In Habakkuk 1, Habakkuk says, “God, You can’t look on sin.” This is intense. He knows exactly what He’s going to get into, but He’s not wavering at all in terms of His focus on God’s plan and God’s purpose.
But this is a test. Like many things in life, we are tested. Sometimes we’re tested by our own sin nature. Jesus didn’t have that problem because He didn’t have a sin nature. Sometimes we are tested by the pressures from the cosmic system. That’s the philosophical religious system that Satan has developed in every culture in the world in order to challenge and give people a rationale for rejecting God’s Word, to make us think that somehow we can make life work apart from God.
That’s the cosmic system. It has to do with the world system, and that differs from culture to culture: Asian, European, South American, African; everyone. Every culture is shaped by sin and human corruption.
That’s the flaw in multiculturalism today because that’s just another term for “we’re going to validate everybody’s sin nature and corruption.” There is only one culture that ultimately matters and that’s a biblical culture, and we’re all to be transformed by and have our minds renewed by the Word of God, Romans 12:2: we’re not to be conformed to the zeitgeist—the thinking of this age.
The world system is really promoted by Satan. Satan is the enemy of God and Satan is the arch-enemy of Jesus, and his goal is to keep Jesus from going to the Cross. The Cross is not Satan’s plan; a lot of people think that. The Cross was God’s plan. Satan wants to prevent the Cross because He knows that at the Cross, Jesus will solve the sin problem.
So he’s been challenging this. The first time that we see Satan challenge this, of course, is as an infant. He would have been the inspiration behind Herod’s attempt to kill all the children. Just eradicate Jesus at the beginning and prevent Him from ever growing to adulthood and fulfilling the mission.
The next time we see an attack on Jesus is in His 40 days in the wilderness: the temptation in the wilderness where Satan tempts Him three times. The focus of those temptations is to get Jesus, the God-Man, to rely on His deity rather than His humanity to solve His problems. At that point it would void what’s going on here because Jesus is supposed to live His life as a human being on the same resources that every human being has, in order to demonstrate that the only way to make life work is radical dependence upon God.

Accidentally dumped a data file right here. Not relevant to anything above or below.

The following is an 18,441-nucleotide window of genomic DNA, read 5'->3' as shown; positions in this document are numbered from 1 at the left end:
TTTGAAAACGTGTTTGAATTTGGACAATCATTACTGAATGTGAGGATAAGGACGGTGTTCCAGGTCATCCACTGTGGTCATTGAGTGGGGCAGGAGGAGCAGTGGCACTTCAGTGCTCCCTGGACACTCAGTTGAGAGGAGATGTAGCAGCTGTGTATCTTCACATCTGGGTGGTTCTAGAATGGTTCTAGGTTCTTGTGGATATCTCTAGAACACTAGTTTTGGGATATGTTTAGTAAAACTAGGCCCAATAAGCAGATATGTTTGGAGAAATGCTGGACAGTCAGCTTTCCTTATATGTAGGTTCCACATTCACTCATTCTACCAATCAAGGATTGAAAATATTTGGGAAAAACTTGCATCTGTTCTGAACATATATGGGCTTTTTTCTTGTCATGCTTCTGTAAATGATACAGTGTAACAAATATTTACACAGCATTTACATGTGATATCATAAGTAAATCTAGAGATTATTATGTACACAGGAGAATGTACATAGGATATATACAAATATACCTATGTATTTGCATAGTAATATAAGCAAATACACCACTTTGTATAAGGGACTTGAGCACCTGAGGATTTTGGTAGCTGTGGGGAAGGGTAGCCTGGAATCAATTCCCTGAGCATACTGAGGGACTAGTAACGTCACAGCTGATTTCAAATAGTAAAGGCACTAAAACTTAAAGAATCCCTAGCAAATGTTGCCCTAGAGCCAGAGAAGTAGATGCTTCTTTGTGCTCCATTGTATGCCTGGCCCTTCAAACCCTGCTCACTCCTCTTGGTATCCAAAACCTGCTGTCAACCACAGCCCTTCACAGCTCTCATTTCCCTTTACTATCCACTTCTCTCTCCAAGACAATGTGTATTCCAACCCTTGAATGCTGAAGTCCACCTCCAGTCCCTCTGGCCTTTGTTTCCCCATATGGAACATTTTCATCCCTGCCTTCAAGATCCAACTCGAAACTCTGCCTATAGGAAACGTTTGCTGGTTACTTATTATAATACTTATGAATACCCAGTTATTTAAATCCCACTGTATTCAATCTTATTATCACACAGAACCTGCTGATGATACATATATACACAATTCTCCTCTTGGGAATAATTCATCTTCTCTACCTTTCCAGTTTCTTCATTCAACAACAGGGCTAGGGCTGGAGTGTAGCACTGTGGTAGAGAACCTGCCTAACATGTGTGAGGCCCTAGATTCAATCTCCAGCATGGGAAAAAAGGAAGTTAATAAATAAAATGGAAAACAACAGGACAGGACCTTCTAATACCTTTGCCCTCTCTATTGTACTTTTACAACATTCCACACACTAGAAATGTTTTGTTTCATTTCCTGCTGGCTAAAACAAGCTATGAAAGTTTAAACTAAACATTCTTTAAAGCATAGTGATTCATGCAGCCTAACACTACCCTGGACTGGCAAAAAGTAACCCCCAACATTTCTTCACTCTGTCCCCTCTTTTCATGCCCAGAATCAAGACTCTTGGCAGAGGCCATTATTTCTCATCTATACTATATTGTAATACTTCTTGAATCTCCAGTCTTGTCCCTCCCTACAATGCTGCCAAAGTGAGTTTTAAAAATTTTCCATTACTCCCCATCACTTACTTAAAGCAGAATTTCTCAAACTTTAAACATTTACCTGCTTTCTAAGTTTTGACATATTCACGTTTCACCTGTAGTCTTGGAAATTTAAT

He’s going to be dependent, and He passes all the tests, but make a note of the last temptation of Jesus in the wilderness. Satan took Him where? He took Him up and showed Him all the kingdoms of the earth and as he showed Him all the kingdoms of the earth, He offered these kingdoms. He said, “I can give them to you.”
Jesus never doubted that Satan could give Him those kingdoms. Satan is saying, “I can make it happen that You can get to the kingdom without going to the Cross.” It’s an attack on the Cross. “Accept the kingdom from my hand, and You don’t have to go through the Cross.” He is trying to prevent the Cross and God’s solution for sin.
As we read through Jesus’ life as He is healing people and He is presenting the claims of the kingdom, what happens? There are a lot of distractions from people who have been targeted by Satan, and demons have entered into those people.
You don’t see demon possession in the Old Testament. You don’t see it much towards the end of Acts. You see when everything gets stirred up, when the King is coming to present the kingdom, that’s when the opposition intensifies, and that’s when you have all this demonic activity taking place—this distraction from Jesus—but He demonstrates that He is God by casting out the demons.
An interesting episode is in Matthew 16:21–23, where Peter comes along and says something to Jesus, and Jesus whirls around and looks at him and says, “Get behind Me, Satan!” Now what was going on? Remember what was going on there?
Matthew 16:21, “From that time, Jesus began to show to His disciples that He must go to Jerusalem and suffer many things from the elders and chief priests and scribes, and be killed, and be raised the third day.”
What’s the point? Jesus is beginning to teach them that He has to go to the Cross and this is where He is going to pay for the sins of the world.
Peter then takes Him aside, Matthew 16:22 and says, “Wait a minute, Lord. You’re doing really great. You’ve got a great ministry. Come on over here and let’s talk about this a little bit. This isn’t a good idea.” As he’s rebuking Jesus, Jesus says in Matthew 16:23, “Get behind me Satan!”
Why? Because the mission is to go to the Cross, and Peter is following in the footsteps of Satan and saying, “We’re trying to stop You; You don’t need to go to the Cross. We can have a good ministry and bring in the kingdom without the Cross.” That is satanic thought. That’s the adversary opposing Jesus. This is what Satan is trying to do is to get Jesus to avoid the Cross.